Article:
But this difference—it's a difference of trust and vision and idealism and commitment and competence and compassion. And it's part of the character of the Democratic Party. If I'm elected, and I don't intend to lose, I intend to run the government like a business. I've worked all my life, I started my own business, I didn't have any employees except myself. My budget was balanced. When I was Governor of Georgia—four years—the budget was balanced. I had a cumulative surplus of $496 million and we had good services. We reorganized the structure of government, put in zero-based budgeting. Put clear goals for ourselves for the future. I'll do the same thing as President, with your help.
But we've made some normal projections. In the four years a balanced budget, yes. A normal growth rate 5 to 6 percent—which was there when Kennedy and Johnson were in office before the Vietnamese War. To get the unemployment rate down to 4 percent. And to phase in the increased revenues—estimated to be about $60 billion at the end of the four year period— partially with substantial tax reductions. I would think otherwise to phase in very methodically, very carefully, new programs that our people want. That's the kind of management that we can have. That's the kind of management that we want to have.
In closing, the point I want to make to you is that there is no incompatibility between competence and tough management and meeting our people's needs and putting our people back to work, and sensitivity and trust. [applause] Those things can go together.
Now, I want to talk to you in closing tonight about some of my thoughts as I come to the end of a long political campaign.
The campaign began for me as you know some 22 months ago. I didn't have a campaign organization. I didn't have much money. Not many people knew who I was. I didn't hold public office. But I and my family campaigned for President just like you would if you wanted to be elected to the highest office in our country. In factory shift lines, barber shops, beauty parlors, livestock sales barns, farmers' markets, county courthouses, in the streets, shopping centers. Talking a little, listening a lot. And we learned about this country. There wasn't much media representation in those days. I was lonely. And when I saw somebody with a scratch pad and a pencil or a microphone, I moved over their way and hoped they'd ask me a question. Most of the time they didn't.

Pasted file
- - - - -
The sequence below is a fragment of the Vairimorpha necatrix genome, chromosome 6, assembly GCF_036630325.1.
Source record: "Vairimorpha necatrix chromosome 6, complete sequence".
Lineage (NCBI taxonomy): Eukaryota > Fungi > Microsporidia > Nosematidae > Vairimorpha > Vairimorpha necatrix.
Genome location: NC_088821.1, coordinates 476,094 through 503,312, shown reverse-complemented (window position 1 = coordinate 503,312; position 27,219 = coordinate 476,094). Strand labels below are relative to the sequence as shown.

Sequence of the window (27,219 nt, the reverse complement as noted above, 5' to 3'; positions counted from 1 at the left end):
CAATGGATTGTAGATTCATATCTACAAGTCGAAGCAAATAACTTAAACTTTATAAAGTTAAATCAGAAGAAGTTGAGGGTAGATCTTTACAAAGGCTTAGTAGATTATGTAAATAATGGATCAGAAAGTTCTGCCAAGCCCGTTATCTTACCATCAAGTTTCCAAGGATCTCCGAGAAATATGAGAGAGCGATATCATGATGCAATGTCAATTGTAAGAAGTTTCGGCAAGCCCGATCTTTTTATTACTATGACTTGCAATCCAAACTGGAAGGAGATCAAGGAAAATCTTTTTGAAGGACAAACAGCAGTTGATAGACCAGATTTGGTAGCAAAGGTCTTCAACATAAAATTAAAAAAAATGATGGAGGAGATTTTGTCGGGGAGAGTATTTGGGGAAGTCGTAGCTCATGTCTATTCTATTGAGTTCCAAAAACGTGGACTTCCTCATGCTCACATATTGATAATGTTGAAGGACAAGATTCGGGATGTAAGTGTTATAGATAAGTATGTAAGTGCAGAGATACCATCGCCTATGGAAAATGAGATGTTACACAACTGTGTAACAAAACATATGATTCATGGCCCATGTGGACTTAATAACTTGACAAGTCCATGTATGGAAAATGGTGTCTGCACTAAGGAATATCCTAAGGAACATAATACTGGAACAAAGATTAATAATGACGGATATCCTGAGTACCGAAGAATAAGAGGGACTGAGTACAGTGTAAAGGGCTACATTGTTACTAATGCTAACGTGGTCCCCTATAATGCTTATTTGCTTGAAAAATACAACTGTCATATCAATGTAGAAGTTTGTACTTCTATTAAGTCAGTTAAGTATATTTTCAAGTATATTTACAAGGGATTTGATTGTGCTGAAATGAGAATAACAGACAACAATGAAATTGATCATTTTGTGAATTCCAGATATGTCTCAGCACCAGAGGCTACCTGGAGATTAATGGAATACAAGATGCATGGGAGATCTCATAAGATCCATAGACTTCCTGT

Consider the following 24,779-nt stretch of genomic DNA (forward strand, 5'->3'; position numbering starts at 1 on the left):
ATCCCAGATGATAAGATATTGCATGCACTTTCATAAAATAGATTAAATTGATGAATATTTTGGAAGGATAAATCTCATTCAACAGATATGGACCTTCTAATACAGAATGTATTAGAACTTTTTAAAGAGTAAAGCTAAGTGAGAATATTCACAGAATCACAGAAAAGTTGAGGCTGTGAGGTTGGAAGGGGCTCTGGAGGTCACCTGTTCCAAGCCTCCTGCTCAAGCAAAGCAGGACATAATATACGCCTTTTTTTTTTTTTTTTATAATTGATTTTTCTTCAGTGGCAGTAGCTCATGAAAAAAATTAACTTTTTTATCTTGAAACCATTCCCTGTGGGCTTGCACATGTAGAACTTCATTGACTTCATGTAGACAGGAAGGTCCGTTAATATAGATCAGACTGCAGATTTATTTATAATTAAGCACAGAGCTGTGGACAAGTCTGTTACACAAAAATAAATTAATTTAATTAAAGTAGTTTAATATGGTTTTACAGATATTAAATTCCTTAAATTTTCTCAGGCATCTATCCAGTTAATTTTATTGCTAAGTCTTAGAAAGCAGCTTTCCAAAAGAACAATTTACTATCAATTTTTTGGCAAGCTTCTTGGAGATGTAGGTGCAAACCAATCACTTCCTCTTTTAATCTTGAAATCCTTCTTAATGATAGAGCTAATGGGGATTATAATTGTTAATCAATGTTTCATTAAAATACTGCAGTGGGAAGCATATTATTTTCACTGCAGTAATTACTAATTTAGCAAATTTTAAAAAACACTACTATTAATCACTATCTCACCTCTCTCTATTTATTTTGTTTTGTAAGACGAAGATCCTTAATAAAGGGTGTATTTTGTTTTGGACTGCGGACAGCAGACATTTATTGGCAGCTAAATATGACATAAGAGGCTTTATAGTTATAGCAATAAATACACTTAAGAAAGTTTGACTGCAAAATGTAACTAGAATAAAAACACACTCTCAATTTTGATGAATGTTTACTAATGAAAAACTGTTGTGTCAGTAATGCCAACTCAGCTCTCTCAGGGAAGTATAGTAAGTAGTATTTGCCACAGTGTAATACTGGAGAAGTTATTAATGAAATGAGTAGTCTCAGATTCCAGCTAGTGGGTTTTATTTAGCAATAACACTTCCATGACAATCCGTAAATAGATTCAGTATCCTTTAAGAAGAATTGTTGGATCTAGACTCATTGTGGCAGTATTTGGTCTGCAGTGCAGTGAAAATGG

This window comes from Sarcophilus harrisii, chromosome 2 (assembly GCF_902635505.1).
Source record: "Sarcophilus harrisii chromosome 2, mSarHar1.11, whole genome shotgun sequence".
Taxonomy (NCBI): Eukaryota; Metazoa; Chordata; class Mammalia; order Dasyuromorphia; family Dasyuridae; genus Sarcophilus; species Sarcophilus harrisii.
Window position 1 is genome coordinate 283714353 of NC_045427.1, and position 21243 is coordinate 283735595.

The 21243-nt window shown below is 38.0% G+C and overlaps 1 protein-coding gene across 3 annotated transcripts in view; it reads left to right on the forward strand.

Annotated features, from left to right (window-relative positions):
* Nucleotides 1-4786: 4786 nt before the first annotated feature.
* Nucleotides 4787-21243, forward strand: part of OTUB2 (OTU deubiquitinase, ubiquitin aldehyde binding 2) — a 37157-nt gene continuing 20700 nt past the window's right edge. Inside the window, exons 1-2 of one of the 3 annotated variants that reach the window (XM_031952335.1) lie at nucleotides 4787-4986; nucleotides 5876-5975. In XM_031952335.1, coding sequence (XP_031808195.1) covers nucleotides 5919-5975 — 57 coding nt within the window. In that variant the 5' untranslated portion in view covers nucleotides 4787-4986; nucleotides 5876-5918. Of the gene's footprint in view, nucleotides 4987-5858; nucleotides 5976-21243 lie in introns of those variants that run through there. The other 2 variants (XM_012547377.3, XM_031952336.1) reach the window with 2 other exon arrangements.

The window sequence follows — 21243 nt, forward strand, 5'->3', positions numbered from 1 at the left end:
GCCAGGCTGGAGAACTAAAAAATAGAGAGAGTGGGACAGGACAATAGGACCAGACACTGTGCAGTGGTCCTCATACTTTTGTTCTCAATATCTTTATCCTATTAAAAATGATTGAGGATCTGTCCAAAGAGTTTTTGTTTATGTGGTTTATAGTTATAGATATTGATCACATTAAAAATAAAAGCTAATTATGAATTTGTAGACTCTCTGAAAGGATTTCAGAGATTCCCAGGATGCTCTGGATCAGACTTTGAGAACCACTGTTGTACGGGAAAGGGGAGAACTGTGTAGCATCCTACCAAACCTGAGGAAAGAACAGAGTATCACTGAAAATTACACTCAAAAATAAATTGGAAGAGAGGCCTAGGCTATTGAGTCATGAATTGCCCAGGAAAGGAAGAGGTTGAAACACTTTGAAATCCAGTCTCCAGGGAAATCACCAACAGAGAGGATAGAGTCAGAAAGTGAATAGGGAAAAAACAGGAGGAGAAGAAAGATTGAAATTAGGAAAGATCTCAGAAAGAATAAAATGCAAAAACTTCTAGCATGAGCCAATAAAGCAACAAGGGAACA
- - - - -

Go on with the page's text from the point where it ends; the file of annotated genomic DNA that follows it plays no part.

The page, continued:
But I learned. I learned about this country. And I understand the diversity of our nation much better than I did before. Our country is made up of pluralism or diversity. A lot of different kinds of people. But that's not a sign of weakness, it's a sign of strength. Some people have said that our nation is a melting pot. It's not. Whether we came to this country 2 years, 20 years, 200 years ago, it doesn't matter. The point is why we came to this country. But when we come here we haven't given up our individuality, our pride in our past history or background or commitments or habits. We become not a melting pot but a beautiful mosaic. Different people, different beliefs, different yearnings, different hopes, different dreams.